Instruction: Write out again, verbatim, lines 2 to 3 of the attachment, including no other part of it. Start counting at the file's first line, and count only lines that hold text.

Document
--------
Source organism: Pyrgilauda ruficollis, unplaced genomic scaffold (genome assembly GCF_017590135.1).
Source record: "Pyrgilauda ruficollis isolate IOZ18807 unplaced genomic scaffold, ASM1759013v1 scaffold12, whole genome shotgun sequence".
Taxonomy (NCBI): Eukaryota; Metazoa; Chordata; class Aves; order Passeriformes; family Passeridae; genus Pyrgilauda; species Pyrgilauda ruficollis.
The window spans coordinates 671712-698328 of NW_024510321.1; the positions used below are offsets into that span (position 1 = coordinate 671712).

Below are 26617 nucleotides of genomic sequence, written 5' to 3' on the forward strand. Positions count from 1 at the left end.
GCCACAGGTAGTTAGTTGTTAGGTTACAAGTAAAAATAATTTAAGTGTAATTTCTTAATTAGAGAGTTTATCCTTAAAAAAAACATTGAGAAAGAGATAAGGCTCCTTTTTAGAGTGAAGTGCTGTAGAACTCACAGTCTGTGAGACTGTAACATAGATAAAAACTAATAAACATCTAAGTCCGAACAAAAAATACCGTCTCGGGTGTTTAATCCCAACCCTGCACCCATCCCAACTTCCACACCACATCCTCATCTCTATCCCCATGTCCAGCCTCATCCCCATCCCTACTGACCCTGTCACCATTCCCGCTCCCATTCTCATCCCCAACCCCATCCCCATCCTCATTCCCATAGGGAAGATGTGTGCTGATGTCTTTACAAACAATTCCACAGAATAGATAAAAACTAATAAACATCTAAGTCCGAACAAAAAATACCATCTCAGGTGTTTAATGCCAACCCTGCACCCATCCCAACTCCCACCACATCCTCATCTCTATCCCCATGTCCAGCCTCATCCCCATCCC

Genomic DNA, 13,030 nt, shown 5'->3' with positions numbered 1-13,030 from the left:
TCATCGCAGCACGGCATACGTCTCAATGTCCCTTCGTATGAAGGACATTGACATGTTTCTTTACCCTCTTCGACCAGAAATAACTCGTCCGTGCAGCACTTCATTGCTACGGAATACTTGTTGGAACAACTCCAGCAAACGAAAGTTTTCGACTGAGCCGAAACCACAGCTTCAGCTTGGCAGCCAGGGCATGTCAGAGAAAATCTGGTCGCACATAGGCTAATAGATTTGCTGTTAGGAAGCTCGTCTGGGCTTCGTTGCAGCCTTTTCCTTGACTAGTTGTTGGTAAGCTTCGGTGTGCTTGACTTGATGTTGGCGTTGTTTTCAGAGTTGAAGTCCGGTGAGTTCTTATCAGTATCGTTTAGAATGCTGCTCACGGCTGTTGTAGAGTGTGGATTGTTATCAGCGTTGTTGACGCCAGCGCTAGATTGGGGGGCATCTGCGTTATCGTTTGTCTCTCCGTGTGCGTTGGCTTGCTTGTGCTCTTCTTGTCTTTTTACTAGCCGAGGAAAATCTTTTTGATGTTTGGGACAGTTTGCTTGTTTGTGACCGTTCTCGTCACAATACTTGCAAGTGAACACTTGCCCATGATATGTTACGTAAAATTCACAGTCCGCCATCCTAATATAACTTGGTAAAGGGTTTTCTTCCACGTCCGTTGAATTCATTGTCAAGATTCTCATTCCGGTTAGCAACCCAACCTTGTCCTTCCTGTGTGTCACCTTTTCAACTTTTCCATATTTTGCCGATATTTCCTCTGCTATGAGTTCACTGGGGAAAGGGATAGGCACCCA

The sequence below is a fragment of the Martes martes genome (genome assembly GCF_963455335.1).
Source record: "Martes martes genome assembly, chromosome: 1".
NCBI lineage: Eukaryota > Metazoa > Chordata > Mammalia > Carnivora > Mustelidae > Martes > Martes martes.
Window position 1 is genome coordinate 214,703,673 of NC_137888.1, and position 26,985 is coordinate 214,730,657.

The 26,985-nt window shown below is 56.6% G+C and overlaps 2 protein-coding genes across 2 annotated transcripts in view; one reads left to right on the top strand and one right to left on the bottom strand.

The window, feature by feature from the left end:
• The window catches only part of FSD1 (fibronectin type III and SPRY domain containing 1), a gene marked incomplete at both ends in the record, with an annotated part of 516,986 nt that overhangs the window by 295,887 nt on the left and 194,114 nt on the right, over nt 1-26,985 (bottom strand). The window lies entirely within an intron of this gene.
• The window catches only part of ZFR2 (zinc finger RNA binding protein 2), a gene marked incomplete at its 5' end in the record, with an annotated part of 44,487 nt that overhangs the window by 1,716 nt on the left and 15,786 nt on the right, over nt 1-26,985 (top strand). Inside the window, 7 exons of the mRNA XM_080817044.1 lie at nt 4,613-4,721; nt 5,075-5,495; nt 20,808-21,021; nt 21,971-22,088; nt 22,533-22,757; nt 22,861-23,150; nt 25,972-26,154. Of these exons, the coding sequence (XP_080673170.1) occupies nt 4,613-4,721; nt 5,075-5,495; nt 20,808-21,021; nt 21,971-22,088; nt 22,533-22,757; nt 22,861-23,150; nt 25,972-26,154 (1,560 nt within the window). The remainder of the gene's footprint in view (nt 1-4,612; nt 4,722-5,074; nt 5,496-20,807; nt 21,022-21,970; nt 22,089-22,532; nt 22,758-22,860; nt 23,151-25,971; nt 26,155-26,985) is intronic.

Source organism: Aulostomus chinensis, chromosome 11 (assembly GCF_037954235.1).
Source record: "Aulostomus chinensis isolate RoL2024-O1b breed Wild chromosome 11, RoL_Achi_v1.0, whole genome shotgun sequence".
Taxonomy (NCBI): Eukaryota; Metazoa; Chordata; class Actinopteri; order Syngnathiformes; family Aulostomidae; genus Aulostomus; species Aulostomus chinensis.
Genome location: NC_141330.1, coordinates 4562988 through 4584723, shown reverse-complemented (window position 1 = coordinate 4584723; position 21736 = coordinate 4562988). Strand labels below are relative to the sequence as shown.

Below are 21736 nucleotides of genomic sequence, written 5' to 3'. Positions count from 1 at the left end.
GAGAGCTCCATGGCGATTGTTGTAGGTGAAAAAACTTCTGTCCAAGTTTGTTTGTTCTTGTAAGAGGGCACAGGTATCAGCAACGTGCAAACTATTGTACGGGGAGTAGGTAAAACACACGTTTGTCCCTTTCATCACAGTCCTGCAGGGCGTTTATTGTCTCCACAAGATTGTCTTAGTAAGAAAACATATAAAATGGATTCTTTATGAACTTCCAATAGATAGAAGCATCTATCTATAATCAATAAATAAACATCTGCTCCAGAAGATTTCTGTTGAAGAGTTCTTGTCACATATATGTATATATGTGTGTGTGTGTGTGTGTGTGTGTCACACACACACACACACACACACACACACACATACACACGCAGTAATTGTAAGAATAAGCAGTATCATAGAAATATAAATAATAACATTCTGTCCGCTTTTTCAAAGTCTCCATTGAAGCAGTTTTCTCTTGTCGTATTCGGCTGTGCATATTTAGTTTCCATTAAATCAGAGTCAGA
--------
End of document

Source record: "Pyrgilauda ruficollis isolate IOZ18807 unplaced genomic scaffold, ASM1759013v1 scaffold12, whole genome shotgun sequence".
Taxonomy (NCBI): Eukaryota; Metazoa; Chordata; class Aves; order Passeriformes; family Passeridae; genus Pyrgilauda; species Pyrgilauda ruficollis.